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IP Security Protocol Working Group (IPSEC)                    T. Kivinen
INTERNET-DRAFT                               SSH Communications Security
draft-ietf-ipsec-ike-hash-revised-03.txt                19 November 2001
Expires: 19 May 2002



              Fixing IKE Phase 1 & 2 Authentication HASHs

Status of This Memo

This document is a submission to the IETF IP Security Protocol
(IPSEC) Working Group.  Comments are solicited and should be
addressed to the working group mailing list (ipsec@lists.tislabs.com)
or to the editor.

This document is an Internet-Draft and is in full conformance
with all provisions of Section 10 of RFC2026.

Internet-Drafts are working documents of the Internet Engineering
Task Force (IETF), its areas, and its working groups.  Note that
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Abstract

This document defines new method of calculating the authentication HASH
of the IKE [RFC-2409] protocol. It fixes known problems with the IKE.
The way the HASH is currently defined in the [RFC-2409] does not authen-
ticate the ISAKMP [RFC-2408] packet header, nor does it authenticate any
extra ISAKMP payloads inside phase 1 ISAKMP packets. This causes a secu-
rity problem when using extra ISAKMP payloads as already defined in the
IKE and DOI [RFC-2407] (vendor ID payload, INITIAL-CONTACT notification
etc).  There is also suggestion how to fix the Phase 2 authentication
hashes so that they will also authenticate the ISAKMP packet header.










T. Kivinen                                                      [page 1]


INTERNET-DRAFT                                          19 November 2001

Table of Contents

1.  Introduction  . . . . . . . . . . . . . . . . . . . . . . . . . .  2
2.  Specification of Requirements   . . . . . . . . . . . . . . . . .  3
3.  Revised HASH Calculation  . . . . . . . . . . . . . . . . . . . .  3
4.  Using of Revised HASH   . . . . . . . . . . . . . . . . . . . . .  4
5.  Fixing the Phase 2 authentication HASHs   . . . . . . . . . . . .  5
6.  Security Considerations   . . . . . . . . . . . . . . . . . . . .  6
7.  References  . . . . . . . . . . . . . . . . . . . . . . . . . . .  6
8.  Authors' Addresses  . . . . . . . . . . . . . . . . . . . . . . .  6



1.  Introduction

In the IKE [RFC-2409] protocol there is a clear security problem,
because of the way the authentication HASH is calculated.

The HASH is defined in the [RFC-2409] like this:

HASH_I = prf(SKEYID, g^xi | g^xr | CKY-I | CKY-R | SAi_b | IDii_b )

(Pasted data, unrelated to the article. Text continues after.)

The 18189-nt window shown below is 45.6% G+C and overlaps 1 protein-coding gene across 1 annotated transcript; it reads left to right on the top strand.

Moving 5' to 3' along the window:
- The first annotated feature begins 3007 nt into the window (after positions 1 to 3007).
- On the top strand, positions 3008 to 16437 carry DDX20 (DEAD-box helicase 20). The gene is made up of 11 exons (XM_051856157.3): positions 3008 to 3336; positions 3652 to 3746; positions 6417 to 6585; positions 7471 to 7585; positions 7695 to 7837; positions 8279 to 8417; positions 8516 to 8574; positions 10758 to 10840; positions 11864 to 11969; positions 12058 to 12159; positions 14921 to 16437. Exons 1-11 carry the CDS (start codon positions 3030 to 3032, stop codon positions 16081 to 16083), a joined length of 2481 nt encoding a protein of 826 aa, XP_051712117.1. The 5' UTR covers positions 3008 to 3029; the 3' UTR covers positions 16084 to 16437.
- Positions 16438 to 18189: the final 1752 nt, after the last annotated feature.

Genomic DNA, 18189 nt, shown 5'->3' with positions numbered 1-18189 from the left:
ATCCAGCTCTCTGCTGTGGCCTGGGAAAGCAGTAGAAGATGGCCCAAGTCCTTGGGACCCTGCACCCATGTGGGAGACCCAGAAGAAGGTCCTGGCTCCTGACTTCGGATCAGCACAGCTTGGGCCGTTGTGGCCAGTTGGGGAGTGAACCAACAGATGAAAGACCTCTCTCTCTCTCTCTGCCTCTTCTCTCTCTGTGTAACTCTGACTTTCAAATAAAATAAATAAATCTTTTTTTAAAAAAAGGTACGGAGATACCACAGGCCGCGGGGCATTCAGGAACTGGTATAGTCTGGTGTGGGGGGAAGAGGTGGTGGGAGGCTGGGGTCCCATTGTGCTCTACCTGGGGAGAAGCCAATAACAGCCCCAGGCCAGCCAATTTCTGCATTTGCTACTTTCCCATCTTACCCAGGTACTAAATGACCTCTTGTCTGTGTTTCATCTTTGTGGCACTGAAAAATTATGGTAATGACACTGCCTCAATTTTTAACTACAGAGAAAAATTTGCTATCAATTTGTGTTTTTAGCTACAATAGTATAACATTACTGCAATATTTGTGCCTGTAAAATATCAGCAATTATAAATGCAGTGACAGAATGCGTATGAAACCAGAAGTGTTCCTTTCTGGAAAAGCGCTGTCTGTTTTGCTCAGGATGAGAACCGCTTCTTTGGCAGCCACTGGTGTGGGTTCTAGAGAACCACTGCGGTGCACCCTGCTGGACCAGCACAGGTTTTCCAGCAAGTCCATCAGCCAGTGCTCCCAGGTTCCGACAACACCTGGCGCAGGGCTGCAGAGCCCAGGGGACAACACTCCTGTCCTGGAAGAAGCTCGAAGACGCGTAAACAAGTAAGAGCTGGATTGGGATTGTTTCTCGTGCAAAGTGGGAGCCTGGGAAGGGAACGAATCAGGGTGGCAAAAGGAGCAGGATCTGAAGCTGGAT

HASH_R = prf(SKEYID, g^xr | g^xi | CKY-R | CKY-I | SAi_b | IDir_b )

The HASH does not include all ISAKMP payloads, nor it does not include
ISAKMP packet header, which contains version numbers, exchange type etc.

In this document we use following terms to refer different parts of the
ISAKMP / IKE packets:

   ISAKMP packet
      A packet that contains the full ISAKMP packet. This includes the
      ISAKMP packet header, and all ISAKMP payloads inside the ISAKMP
      packet and the padding added because of the encryption (if
      payloads are encrypted). This is the packet whose length is given
      inside the ISAKMP packet header.

   ISAKMP packet header
      Generic header which is before any ISAKMP payloads inside the all
      ISAKMP packet. It includes cookies, first payload type, major and
      minor version numbers, exchange type, flags, message id and
      length.

   ISAKMP payload
      One ISAKMP payload inside the ISAKMP packet. This includes the
      ISAKMP payload header and the ISAKMP payload data.

   ISAKMP payload header
      Generic header inside the ISAKMP payload. This includes the next
      payload type, and payload length fields.

   ISAKMP payload data
      Data inside one ISAKMP payload.



T. Kivinen                                                      [page 2]


INTERNET-DRAFT                                          19 November 2001

2.  Specification of Requirements

This document shall use the keywords "MUST", "MUST NOT", "REQUIRED",
"SHALL", "SHALL NOT", "SHOULD", "SHOULD NOT", "RECOMMENDED, "MAY", and
"OPTIONAL" to describe requirements. They are to be interpreted as
described in [RFC-2119] document.

3.  Revised HASH Calculation

The new HASH is defined so that all ISAKMP packets received and sent are
included in the HASH calculation. This also includes the ISAKMP packet
currently being generated. The final authentication HASH is HASH of
concatenation of HASHes of individiual ISAKMP packets. The benefit of